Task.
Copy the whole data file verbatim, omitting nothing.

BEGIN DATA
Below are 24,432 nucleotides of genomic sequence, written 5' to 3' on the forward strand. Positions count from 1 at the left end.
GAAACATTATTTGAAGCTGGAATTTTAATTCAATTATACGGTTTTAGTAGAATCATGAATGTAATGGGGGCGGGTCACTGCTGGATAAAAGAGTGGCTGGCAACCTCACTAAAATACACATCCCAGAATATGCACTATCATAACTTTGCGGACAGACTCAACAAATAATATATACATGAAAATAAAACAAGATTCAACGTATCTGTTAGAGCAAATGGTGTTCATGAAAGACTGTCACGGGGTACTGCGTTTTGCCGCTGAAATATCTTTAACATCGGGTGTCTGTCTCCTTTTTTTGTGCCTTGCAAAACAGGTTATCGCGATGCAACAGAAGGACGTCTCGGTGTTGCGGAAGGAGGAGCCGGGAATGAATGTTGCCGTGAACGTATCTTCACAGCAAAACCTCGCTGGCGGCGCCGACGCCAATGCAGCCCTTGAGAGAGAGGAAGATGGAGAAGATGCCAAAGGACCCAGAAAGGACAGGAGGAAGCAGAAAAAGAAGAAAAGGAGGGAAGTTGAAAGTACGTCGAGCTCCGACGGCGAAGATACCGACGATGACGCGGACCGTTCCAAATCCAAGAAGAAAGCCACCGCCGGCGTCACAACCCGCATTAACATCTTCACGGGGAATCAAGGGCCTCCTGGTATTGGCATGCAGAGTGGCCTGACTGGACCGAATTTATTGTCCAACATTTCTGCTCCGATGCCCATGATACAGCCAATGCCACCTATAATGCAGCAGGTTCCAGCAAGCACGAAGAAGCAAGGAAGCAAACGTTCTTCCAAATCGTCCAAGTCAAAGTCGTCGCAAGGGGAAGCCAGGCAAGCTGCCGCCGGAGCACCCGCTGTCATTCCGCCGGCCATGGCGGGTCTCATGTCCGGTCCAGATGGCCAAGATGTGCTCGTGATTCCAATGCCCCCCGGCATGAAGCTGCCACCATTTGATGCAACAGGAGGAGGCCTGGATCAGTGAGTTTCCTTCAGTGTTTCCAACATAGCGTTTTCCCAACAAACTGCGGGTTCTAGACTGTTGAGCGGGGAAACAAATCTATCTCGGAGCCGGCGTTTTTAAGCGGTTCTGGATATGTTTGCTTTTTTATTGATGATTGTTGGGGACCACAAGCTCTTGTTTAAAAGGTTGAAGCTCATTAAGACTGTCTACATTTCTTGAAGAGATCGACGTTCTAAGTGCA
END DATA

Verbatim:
Below are 24,432 nucleotides of genomic sequence, written 5' to 3' on the forward strand. Positions count from 1 at the left end.
GAAACATTATTTGAAGCTGGAATTTTAATTCAATTATACGGTTTTAGTAGAATCATGAATGTAATGGGGGCGGGTCACTGCTGGATAAAAGAGTGGCTGGCAACCTCACTAAAATACACATCCCAGAATATGCACTATCATAACTTTGCGGACAGACTCAACAAATAATATATACATGAAAATAAAACAAGATTCAACGTATCTGTTAGAGCAAATGGTGTTCATGAAAGACTGTCACGGGGTACTGCGTTTTGCCGCTGAAATATCTTTAACATCGGGTGTCTGTCTCCTTTTTTTGTGCCTTGCAAAACAGGTTATCGCGATGCAACAGAAGGACGTCTCGGTGTTGCGGAAGGAGGAGCCGGGAATGAATGTTGCCGTGAACGTATCTTCACAGCAAAACCTCGCTGGCGGCGCCGACGCCAATGCAGCCCTTGAGAGAGAGGAAGATGGAGAAGATGCCAAAGGACCCAGAAAGGACAGGAGGAAGCAGAAAAAGAAGAAAAGGAGGGAAGTTGAAAGTACGTCGAGCTCCGACGGCGAAGATACCGACGATGACGCGGACCGTTCCAAATCCAAGAAGAAAGCCACCGCCGGCGTCACAACCCGCATTAACATCTTCACGGGGAATCAAGGGCCTCCTGGTATTGGCATGCAGAGTGGCCTGACTGGACCGAATTTATTGTCCAACATTTCTGCTCCGATGCCCATGATACAGCCAATGCCACCTATAATGCAGCAGGTTCCAGCAAGCACGAAGAAGCAAGGAAGCAAACGTTCTTCCAAATCGTCCAAGTCAAAGTCGTCGCAAGGGGAAGCCAGGCAAGCTGCCGCCGGAGCACCCGCTGTCATTCCGCCGGCCATGGCGGGTCTCATGTCCGGTCCAGATGGCCAAGATGTGCTCGTGATTCCAATGCCCCCCGGCATGAAGCTGCCACCATTTGATGCAACAGGAGGAGGCCTGGATCAGTGAGTTTCCTTCAGTGTTTCCAACATAGCGTTTTCCCAACAAACTGCGGGTTCTAGACTGTTGAGCGGGGAAACAAATCTATCTCGGAGCCGGCGTTTTTAAGCGGTTCTGGATATGTTTGCTTTTTTATTGATGATTGTTGGGGACCACAAGCTCTTGTTTAAAAGGTTGAAGCTCATTAAGACTGTCTACATTTCTTGAAGAGATCGACGTTCTAAGTGCA